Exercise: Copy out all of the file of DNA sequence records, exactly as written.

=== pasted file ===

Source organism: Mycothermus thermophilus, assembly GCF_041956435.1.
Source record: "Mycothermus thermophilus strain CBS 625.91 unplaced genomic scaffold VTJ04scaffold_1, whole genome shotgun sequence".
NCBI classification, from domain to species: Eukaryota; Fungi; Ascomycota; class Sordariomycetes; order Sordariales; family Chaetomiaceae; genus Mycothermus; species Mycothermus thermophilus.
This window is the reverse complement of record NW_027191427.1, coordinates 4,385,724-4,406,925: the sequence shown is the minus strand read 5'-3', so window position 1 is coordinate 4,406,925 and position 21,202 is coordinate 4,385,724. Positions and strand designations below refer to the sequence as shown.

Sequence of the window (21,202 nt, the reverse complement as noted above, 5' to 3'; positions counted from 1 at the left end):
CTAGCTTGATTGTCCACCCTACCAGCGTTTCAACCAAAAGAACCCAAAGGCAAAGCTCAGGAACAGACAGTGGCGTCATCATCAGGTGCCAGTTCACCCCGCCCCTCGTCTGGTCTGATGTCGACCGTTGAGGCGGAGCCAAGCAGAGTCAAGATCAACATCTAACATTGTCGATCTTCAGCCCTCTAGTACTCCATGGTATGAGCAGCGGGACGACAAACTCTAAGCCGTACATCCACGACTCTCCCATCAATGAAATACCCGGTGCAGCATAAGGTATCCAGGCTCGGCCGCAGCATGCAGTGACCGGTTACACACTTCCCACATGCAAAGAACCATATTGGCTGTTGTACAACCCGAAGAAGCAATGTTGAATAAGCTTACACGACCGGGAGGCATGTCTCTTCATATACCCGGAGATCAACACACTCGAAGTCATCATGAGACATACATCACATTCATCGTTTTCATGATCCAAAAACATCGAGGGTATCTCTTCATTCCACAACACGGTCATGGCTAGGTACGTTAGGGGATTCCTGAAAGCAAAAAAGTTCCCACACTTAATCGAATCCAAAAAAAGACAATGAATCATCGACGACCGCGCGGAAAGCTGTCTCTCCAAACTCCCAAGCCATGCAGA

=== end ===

Source organism: Mycothermus thermophilus, assembly GCF_041956435.1.
Source record: "Mycothermus thermophilus strain CBS 625.91 unplaced genomic scaffold VTJ04scaffold_1, whole genome shotgun sequence".
NCBI classification, from domain to species: Eukaryota; Fungi; Ascomycota; class Sordariomycetes; order Sordariales; family Chaetomiaceae; genus Mycothermus; species Mycothermus thermophilus.
This window is the reverse complement of record NW_027191427.1, coordinates 4,385,724-4,406,925: the sequence shown is the minus strand read 5'-3', so window position 1 is coordinate 4,406,925 and position 21,202 is coordinate 4,385,724. Positions and strand designations below refer to the sequence as shown.

Sequence of the window (21,202 nt, the reverse complement as noted above, 5' to 3'; positions counted from 1 at the left end):
CTAGCTTGATTGTCCACCCTACCAGCGTTTCAACCAAAAGAACCCAAAGGCAAAGCTCAGGAACAGACAGTGGCGTCATCATCAGGTGCCAGTTCACCCCGCCCCTCGTCTGGTCTGATGTCGACCGTTGAGGCGGAGCCAAGCAGAGTCAAGATCAACATCTAACATTGTCGATCTTCAGCCCTCTAGTACTCCATGGTATGAGCAGCGGGACGACAAACTCTAAGCCGTACATCCACGACTCTCCCATCAATGAAATACCCGGTGCAGCATAAGGTATCCAGGCTCGGCCGCAGCATGCAGTGACCGGTTACACACTTCCCACATGCAAAGAACCATATTGGCTGTTGTACAACCCGAAGAAGCAATGTTGAATAAGCTTACACGACCGGGAGGCATGTCTCTTCATATACCCGGAGATCAACACACTCGAAGTCATCATGAGACATACATCACATTCATCGTTTTCATGATCCAAAAACATCGAGGGTATCTCTTCATTCCACAACACGGTCATGGCTAGGTACGTTAGGGGATTCCTGAAAGCAAAAAAGTTCCCACACTTAATCGAATCCAAAAAAAGACAATGAATCATCGACGACCGCGCGGAAAGCTGTCTCTCCAAACTCCCAAGCCATGCAGA